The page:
The Heathen Soul
Modern Christian thought has the soul being a single entity somewhat divorced from the human body. The ancient Heathens did not see the soul this way, for them the soul was composed of many parts, each with a different function, and intimately tied to the mortal body during life. In the "Voluspa" from the Elder Edda, we are told Woden and his brothers gave man ønd or divine breath, wód or moods/emotions, lá or appearance, and likr or health. These gifts are paralleled in the Anglo-Saxon Dialogue Between Saturn and Solomon where God is said to have given man þang or thought, æðungem or divine breath, and modes unstadalfæstenss or unsteadfast moods. Finally, a twelfth century poem in Middle High German states God gave man muot or mood and a&aethem or divine breath.
Research of the various ancient Northern European tongues reveals that the soul can be broken down roughly into: 1) The Lich or body 2) The Hyge or high, the intellect 3) The Mynd or memory 4) The Willa or will 5) The Æþem or the breath of life, the "silver cord" 6) The Hama or the skin of the soul 7) Orlæg or one's personal wyrd 8) Mægen or one's personal energy 9) The Fetch or one's personal guardian spirit 10) The Mód or the emotions. 11) The Wód.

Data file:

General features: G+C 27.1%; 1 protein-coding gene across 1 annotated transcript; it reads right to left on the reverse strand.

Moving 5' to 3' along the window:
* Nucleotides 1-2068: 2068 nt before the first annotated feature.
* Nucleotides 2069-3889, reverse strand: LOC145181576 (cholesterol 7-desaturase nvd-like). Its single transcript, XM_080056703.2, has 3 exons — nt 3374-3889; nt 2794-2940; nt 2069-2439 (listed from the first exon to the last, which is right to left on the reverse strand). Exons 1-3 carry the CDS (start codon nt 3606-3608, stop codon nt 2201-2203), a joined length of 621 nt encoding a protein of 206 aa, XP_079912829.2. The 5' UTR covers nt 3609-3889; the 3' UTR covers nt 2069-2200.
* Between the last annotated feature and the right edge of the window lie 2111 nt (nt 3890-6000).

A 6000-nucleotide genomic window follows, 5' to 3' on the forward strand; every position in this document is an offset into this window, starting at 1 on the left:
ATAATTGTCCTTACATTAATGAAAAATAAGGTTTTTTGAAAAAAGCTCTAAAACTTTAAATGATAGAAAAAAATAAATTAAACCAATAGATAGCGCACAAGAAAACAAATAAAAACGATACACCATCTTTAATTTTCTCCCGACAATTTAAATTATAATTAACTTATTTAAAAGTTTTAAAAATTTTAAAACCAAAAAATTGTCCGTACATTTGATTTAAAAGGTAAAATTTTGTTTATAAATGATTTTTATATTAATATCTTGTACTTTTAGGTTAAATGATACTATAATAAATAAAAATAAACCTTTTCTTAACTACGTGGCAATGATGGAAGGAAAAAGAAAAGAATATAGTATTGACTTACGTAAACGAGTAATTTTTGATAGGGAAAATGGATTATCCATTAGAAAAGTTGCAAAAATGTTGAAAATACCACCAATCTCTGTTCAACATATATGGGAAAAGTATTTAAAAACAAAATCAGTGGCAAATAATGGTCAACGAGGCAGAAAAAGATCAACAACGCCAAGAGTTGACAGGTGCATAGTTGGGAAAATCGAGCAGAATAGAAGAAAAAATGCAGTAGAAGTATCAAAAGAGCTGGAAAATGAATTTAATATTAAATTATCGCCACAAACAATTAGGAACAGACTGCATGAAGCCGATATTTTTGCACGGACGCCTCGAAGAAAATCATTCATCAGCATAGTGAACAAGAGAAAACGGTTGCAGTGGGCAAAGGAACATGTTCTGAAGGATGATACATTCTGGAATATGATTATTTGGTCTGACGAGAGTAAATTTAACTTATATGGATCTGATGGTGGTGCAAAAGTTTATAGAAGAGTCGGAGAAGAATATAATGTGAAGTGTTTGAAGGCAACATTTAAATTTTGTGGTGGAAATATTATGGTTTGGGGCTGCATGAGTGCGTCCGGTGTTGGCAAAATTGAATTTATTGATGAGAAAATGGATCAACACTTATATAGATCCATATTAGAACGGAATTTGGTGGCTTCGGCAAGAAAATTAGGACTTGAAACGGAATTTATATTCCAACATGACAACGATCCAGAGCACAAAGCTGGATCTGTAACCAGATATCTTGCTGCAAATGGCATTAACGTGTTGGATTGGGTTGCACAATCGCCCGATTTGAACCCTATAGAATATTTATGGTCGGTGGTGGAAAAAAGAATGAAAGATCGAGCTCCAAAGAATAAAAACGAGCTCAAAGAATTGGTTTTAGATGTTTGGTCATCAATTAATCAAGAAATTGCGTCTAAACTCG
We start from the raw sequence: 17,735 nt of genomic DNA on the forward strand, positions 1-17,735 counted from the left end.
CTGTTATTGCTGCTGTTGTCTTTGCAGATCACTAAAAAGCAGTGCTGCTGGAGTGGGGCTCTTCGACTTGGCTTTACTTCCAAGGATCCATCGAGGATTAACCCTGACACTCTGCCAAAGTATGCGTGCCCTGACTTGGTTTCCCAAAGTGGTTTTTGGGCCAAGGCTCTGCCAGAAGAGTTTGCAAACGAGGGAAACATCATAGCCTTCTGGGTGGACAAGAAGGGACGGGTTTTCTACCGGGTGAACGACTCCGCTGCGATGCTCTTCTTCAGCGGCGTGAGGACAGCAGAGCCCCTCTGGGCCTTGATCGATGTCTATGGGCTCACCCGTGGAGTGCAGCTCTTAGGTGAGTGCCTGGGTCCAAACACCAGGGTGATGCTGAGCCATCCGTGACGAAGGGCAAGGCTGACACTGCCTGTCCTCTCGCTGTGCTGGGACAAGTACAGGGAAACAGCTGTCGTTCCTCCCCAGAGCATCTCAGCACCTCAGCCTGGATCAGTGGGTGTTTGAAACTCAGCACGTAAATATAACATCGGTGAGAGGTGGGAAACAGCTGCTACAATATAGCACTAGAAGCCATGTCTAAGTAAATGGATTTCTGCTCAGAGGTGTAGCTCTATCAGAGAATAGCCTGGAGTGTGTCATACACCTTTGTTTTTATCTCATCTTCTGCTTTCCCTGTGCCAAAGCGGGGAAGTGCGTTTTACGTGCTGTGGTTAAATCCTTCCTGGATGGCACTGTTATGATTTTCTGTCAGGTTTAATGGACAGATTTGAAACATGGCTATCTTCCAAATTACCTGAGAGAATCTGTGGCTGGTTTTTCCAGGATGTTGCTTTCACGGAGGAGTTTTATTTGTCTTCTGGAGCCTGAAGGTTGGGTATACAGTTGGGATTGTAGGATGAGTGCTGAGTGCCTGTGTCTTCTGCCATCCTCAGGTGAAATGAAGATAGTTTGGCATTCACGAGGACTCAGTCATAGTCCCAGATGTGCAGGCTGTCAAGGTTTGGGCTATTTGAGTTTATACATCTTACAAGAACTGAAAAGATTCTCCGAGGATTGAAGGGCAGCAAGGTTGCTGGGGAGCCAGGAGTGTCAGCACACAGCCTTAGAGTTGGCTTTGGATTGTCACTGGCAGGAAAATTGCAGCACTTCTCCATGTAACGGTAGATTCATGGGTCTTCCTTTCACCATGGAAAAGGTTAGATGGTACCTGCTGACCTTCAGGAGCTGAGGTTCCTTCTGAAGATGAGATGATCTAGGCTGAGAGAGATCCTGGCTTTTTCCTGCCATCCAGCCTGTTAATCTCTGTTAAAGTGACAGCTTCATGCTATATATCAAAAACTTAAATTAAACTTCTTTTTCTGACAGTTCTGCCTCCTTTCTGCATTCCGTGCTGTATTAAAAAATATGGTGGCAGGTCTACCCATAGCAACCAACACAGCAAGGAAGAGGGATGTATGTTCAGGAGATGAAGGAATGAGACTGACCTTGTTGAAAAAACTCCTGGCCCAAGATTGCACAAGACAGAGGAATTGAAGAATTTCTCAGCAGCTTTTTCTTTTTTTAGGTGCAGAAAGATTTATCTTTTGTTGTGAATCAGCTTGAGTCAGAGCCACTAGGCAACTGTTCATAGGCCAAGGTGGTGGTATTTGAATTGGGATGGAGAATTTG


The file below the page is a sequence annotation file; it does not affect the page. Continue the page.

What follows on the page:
The lich or in Old English lic is the human body, and it, like other parts of the soul requires special treatment. One should get plenty of exercise and eat the right foods. Humans are naturally omnivorous, that is they eat both meat and plants. It is for this reason we have incisors or canine teeth which are designed to tear meat as well as molars to gnash hard grains. One should keep in mind though that most meat on the market today is loaded full of fat that ancient man did not see in his diet. It is best for that reason to choose carefully what meats one eats. As for plants one should eat a variety of plant foods and not eat too much of one thing. One should be certain to eat a variety of green vegetables, nuts, and berries. For those that prefer a vegetarian diet, foods that are high in protein such as nuts and some types of beans should be eaten regularly. As for physical appearance, one should try to keep their hair long as the ancient Heathens held that one's power resided in the hair, thus kings and nobles always wore long hair. Nails on the other hand should be kept trimmed as the ship of the evil dead used to assail the gods' realms at the twilight of the gods is made of the untrimmed finger nails of corpses.
The high or in Anglo-Saxon hyge is the intellect, that part of the soul which rules rational thought. Its dominion is that of the "real world." While the hyge seems to rule the rational part of Man the ancients may have also felt it ruled some emotions. The word hyge itself is related to words meaning "to love" or "to care for." The idea of the hyge being connected to the thought of "caring" isn't quite far fetched. Caring is after all, an active emotion, that is it is one that requires deeds be done. "To care for" one's sick mother requires some activity after all, and it may be the ancients thought "caring" required some form of rational thought. The memory in the ancient soul structure is also linked to words for love, although this is in a more romantic sense. The difference could be between love that is of one's own free will, that of the hyge, and one that is innate, that of the mynd.